Soldiers’ reasons for joining up during war as varied as ever
MOSUL, Iraq — When 1st Lt. Rusty Morris joined the Army in 2005, he did so because he believed in the war and thought the time had come to do his part.
“I believe in fighting the war on terrorism,” said Morris, 27, of Sumter, S.C. “I didn’t want to be a person who agreed with it, but didn’t want to go.”
Moving from behind a desk at a credit union, Morris now finds himself on the front lines of the war in Iraq, leading a 21-man scout platoon on the streets of Mosul for the 3rd Armored Cavalry Regiment.
“It’s a chance to do a big thing in the world, to be a part of history, to do something better,” he said.
That seems a rare sentiment, given that less than one percent of the U.S. population is shouldering the burden of the war, and what passes for patriotism often amounts to little more than bumper stickers on cars.
But it’s not uncommon in Iraq to hear soldiers describe those kinds of reasons for joining up. In Killer Troop’s 3rd Platoon, some enlisted because they wanted to fight. Others wanted experience in the world. Some wanted money for college. Some just wanted to make a better life for themselves.
For Spc. Jeremy Epps, 28, of Indianapolis, the Army meant a steady paycheck. A carpenter who had been laid off one too many times, he had a wife and three children to support.
“I needed a better lifestyle for my family,” said Epps, who enlisted in the Army by pure chance on Sept. 11, 2001, and is now on his second deployment. “I definitely had to make a move. The Army has benefitted me tremendously since then. One thing I can say is that I never regretted joining the Army.”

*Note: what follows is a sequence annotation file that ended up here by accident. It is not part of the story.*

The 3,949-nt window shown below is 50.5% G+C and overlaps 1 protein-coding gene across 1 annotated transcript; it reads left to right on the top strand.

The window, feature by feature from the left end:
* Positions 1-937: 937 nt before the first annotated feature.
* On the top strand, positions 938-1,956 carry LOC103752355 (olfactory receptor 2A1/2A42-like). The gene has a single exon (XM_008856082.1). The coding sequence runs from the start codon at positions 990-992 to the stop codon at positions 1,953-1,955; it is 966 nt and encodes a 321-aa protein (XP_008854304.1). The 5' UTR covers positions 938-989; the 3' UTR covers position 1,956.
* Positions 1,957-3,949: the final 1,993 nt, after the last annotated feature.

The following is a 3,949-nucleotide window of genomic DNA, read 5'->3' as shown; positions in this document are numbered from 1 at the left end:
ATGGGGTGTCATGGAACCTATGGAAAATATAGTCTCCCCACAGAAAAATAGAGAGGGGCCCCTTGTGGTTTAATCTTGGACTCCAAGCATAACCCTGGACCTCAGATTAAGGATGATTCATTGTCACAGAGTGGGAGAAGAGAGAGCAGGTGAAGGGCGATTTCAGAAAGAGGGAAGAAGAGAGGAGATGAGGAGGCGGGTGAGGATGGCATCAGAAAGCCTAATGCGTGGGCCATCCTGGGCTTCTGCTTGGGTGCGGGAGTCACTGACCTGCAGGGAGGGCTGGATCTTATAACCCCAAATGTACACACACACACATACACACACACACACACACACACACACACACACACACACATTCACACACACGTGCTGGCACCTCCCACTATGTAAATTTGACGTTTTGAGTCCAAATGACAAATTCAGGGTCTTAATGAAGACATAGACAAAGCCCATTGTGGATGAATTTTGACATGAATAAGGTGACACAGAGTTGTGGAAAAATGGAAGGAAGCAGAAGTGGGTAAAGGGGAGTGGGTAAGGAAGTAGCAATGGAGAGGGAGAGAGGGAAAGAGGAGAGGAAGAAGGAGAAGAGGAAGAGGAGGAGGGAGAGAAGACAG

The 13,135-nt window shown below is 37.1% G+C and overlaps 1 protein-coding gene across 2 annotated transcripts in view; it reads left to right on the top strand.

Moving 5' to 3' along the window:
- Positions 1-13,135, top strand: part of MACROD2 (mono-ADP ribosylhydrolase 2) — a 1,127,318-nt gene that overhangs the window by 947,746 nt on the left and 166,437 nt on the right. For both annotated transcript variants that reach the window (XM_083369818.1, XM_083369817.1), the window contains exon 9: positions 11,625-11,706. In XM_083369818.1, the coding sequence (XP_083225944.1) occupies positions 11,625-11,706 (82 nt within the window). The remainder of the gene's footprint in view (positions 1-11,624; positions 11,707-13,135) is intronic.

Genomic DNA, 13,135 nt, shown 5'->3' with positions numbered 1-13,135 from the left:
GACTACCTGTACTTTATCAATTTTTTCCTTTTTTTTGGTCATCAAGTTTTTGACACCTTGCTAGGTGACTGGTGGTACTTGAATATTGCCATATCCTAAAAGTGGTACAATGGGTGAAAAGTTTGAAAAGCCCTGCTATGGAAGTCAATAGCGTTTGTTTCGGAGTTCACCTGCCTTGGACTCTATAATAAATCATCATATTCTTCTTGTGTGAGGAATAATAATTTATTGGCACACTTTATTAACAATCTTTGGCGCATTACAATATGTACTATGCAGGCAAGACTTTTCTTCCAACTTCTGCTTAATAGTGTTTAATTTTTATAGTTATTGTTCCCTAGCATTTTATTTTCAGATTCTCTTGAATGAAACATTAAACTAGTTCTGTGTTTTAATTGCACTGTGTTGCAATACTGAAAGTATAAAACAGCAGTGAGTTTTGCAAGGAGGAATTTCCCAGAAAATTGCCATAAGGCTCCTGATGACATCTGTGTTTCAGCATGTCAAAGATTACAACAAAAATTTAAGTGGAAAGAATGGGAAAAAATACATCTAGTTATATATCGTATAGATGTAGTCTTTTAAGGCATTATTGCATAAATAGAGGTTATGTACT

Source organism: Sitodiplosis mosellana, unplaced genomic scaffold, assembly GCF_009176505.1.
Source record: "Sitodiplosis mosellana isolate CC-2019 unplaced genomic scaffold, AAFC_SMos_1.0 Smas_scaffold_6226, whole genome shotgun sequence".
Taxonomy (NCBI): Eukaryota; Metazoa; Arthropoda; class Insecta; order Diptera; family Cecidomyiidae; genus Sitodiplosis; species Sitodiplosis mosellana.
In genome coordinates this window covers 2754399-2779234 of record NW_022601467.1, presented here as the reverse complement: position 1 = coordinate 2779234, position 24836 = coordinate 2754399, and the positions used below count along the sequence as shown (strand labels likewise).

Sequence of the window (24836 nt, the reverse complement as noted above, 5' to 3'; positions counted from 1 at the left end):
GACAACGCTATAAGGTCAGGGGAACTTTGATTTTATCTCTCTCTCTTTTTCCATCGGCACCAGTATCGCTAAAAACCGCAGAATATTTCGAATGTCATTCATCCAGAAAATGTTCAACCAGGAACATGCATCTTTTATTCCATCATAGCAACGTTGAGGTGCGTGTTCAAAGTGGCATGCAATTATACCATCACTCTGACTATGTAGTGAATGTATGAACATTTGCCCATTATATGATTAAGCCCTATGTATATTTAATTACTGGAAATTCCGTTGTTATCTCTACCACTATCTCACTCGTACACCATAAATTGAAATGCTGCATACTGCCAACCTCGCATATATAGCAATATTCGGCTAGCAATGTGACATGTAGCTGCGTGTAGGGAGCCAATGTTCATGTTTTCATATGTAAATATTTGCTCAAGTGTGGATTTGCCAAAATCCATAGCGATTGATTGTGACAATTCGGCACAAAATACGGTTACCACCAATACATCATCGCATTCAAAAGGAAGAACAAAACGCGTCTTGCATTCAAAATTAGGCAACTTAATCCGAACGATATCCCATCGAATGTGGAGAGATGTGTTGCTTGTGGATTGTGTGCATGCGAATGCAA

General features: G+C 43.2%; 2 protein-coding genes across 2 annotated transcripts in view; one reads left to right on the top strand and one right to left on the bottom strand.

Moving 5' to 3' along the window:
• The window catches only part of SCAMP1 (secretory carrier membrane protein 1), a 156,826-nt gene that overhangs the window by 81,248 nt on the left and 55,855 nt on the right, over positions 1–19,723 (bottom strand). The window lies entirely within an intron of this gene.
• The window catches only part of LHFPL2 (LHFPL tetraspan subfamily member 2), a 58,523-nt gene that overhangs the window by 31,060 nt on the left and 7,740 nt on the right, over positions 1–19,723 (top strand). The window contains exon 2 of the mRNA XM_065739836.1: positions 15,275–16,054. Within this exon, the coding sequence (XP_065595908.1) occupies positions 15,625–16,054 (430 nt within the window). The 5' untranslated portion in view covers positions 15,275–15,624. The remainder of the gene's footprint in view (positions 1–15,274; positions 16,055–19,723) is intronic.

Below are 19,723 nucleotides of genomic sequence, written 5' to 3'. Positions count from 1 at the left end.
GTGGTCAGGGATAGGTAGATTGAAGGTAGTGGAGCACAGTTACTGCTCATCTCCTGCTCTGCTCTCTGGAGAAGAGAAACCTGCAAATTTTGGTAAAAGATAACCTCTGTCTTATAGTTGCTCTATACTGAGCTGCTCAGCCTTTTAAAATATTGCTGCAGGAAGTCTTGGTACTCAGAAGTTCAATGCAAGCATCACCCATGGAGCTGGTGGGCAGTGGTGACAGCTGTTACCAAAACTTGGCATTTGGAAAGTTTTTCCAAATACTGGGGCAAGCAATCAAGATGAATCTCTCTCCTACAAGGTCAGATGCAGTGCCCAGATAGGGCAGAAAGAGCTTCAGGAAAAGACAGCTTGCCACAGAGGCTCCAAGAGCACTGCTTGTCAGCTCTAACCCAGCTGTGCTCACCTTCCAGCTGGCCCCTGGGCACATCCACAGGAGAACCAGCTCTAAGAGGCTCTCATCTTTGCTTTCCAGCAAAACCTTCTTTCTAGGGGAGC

Sgt. Cole “Doc” Weih, 27, of Dubuque, Iowa, joined in 2003 after living in Australia for 10 years and graduating college there. He came back home, but soon realized that small-town America wasn’t for him. One of his grandfathers had served in World War II, and he felt the same sense of duty.
“It’s a commitment,” said Weih, a medic, who is on his first deployment. “I joined for the experience. I joined for eight years to get as much out of it as I could.”
Pfc. Josh Johnson signed up at age 17, partly because he wanted money for college, but mostly because he felt like he needed some discipline and responsibility in his life. He’s been in the Army for a year and nine months, and is on his first deployment.
“It’s not what I expected,” said Johnson, 20, of Tecumseh, Neb. “I thought it was going to be all sand and people constantly trying to kill us. I didn’t think it was going to be so urban.”
Some soldiers say they’re glad they’re not seeing more action.
Pfc. Brandon Main, 21, of Everett, Wash., joined the Army almost two years ago thinking that Iraq would be full of firefights.
“But I’m grateful that it’s not,” said Main. “That kind of stuff messes people up.”